waiting period


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Waiting Period

As part of each San Antonio divorce, there is a required waiting period. The condition takes marriage seriously and requires both spouses to wait at least two months in most situations to arrange a divorce. You can be living separately from your spouse during this time.

A 60-Day Process

If you file for divorce in San Antonio, you must wait 60 days for the divorce to be finalized. This is a whole 60 calendar days. Day one could be the day after you file for divorce. Weekends and holidays count as part of their sixty days. If the sixtieth day is during a weekend or holiday, the next business day is the day that your divorce may be finalized. You can wait longer if this suits your situation , or if the court process takes longer — but this is the oldest the divorce may be finalized.

There are two potential exceptions to the 60-day waiting period. If your partner has been convicted of a violent crime against you or anyone in your home (or received deferred adjudication for that offense ), then there’s no 60-day waiting period. Or, in case you have an active protective order, there’s no 60-day waiting period.

This waiting period is also quite emotionally tough for lots of people. In simple cases, with no children and few shared assets, both spouses are often trying to reconstruct their new lives in this period while only waiting out the time frame. In more complex situations, there is more to sort out throughout this time period and the waiting period could stretch for up to a year.

Married, But Not Really

During the waiting period, spouses have a somewhat perplexing legal situation. It is important to seek advice from a San Antonio divorce lawyer to make sure to understand how the San Antonio waiting interval impacts your legal situation and ensure everything is sorted out correctly so you can move to the next period of your life easily.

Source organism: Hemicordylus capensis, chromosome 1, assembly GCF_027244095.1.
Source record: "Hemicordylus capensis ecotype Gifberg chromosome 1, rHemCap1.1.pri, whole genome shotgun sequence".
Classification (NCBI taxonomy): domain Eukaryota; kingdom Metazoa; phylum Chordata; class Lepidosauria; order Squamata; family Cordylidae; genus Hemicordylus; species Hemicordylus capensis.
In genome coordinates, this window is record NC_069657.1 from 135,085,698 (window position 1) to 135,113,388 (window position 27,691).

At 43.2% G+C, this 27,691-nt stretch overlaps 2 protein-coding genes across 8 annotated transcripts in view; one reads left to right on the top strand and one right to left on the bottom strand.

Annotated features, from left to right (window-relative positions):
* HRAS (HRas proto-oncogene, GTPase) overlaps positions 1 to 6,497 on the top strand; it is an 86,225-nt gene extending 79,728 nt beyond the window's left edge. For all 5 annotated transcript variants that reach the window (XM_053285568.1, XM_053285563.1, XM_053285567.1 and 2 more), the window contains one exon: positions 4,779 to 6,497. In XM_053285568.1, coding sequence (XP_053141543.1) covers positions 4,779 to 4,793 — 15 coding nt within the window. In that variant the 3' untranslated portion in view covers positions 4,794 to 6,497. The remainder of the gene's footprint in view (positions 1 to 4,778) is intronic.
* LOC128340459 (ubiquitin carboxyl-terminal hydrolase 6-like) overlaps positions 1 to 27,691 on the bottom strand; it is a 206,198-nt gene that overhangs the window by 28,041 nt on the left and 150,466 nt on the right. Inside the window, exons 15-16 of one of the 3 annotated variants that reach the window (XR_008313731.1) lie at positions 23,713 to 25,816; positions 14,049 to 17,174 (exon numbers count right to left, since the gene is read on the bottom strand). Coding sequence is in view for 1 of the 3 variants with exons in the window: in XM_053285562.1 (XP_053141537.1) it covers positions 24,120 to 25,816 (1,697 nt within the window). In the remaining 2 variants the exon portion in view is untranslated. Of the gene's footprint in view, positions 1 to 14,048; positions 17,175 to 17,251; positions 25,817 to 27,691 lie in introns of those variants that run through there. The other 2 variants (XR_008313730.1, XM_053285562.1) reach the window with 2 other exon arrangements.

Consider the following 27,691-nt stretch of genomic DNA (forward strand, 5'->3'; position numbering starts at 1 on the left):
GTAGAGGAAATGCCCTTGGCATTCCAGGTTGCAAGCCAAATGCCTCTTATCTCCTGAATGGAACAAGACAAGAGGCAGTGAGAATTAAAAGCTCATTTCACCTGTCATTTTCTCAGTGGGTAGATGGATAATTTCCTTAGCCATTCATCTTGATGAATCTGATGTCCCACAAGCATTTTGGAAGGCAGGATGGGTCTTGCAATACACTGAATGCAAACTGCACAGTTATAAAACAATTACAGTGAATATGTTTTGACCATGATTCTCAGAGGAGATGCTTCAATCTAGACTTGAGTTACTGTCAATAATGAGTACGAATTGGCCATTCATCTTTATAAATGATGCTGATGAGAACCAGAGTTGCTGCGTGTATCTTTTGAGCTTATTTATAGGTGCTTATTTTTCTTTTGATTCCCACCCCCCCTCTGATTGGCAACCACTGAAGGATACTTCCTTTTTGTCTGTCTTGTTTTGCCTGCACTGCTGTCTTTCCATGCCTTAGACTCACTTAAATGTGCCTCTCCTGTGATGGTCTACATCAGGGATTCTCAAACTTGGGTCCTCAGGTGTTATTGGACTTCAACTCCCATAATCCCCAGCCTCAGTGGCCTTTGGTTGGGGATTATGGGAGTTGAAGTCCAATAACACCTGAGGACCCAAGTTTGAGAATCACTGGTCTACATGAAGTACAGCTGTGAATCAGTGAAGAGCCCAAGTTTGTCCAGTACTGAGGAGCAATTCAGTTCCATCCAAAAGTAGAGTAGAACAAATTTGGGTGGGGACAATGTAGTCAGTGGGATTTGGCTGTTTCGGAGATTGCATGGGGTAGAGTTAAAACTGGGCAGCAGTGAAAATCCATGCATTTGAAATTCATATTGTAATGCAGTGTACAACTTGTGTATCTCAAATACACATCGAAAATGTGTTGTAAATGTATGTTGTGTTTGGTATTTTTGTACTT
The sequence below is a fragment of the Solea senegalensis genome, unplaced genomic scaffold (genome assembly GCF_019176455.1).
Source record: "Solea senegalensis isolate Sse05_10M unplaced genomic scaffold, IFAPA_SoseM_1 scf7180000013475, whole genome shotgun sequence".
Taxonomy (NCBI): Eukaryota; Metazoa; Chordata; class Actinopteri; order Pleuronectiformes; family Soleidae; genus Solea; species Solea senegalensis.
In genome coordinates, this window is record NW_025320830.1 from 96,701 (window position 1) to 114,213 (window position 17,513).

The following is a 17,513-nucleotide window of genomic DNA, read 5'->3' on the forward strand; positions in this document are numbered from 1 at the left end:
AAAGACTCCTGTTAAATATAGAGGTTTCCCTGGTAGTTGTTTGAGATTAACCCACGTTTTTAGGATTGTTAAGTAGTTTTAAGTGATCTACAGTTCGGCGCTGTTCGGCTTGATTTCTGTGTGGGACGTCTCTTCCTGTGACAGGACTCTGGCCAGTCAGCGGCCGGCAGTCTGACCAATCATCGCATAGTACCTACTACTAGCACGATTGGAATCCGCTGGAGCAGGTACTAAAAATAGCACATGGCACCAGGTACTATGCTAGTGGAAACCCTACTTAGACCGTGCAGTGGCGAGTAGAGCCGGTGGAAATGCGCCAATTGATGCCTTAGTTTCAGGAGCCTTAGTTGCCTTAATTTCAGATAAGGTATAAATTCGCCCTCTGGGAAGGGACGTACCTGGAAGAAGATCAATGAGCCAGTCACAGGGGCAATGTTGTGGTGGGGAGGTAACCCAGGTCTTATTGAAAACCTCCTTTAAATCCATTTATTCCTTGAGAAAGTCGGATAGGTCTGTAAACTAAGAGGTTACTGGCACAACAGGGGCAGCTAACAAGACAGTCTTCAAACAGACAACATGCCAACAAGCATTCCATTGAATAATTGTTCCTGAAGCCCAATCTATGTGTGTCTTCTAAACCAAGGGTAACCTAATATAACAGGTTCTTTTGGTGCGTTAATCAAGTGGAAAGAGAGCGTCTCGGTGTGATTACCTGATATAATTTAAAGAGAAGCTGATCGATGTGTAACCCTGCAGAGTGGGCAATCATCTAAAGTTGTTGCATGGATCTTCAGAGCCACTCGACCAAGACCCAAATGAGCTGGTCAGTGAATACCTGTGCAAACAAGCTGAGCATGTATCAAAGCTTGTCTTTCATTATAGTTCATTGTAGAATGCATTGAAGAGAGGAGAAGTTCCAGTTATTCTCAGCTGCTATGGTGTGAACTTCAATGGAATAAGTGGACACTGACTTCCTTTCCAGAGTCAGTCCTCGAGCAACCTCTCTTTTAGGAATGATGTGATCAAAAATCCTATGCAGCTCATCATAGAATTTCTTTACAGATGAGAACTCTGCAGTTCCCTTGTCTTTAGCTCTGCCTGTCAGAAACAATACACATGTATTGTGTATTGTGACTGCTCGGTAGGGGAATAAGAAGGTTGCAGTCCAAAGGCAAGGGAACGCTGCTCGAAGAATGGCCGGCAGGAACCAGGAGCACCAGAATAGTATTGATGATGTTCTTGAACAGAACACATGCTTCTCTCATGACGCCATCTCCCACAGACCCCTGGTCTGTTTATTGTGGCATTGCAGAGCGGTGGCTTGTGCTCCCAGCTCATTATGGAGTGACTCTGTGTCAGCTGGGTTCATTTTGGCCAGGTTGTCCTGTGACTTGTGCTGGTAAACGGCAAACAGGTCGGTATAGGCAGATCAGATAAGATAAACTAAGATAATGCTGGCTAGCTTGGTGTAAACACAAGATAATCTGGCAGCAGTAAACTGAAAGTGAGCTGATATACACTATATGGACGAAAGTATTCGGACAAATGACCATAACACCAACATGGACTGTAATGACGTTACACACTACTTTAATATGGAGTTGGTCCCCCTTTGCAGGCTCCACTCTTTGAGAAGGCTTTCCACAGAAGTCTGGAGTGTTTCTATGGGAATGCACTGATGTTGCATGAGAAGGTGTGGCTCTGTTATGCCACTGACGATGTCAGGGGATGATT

The waiting period can also be problematic for any children involved. Divorce can be quite difficult for children of almost any age, who frequently don’t understand why their parents are no longer living together and may even blame themselves for the new circumstance. The waiting period can be difficult for them to comprehend.

In cases where there are children, it’s important to take some opportunity to determine custody, visitation, and child care until the marriage is dissolved. Your attorney will help you know exactly what you want and how to ensure that all of the legal considerations about the kids are taken care of throughout the waiting period.

There are a few distinct reasons for your waiting intervals, and determining what will happen with the children is but one of them. Another is to make time for an expected reconciliation, to investigate the couple’s financial situation, and to minimize security consequences. The waiting period gives both parties time to figure out what the consequences of the divorce is going to be on the rest of their lifetime, and how to minimize the negative effects. This may include things like deciding what will happen to the house, splitting up resources, or figuring out how to handle a joint business moving ahead.

If your divorce is amicable, the waiting period is a precious time to straighten out all the legal implications and permit both parties to proceed successfully. If you are in a dangerous situation, make sure your attorney knows that you want to waive the waiting period. Either way, your lawyer can help you understand and navigate the San Antonio waiting period.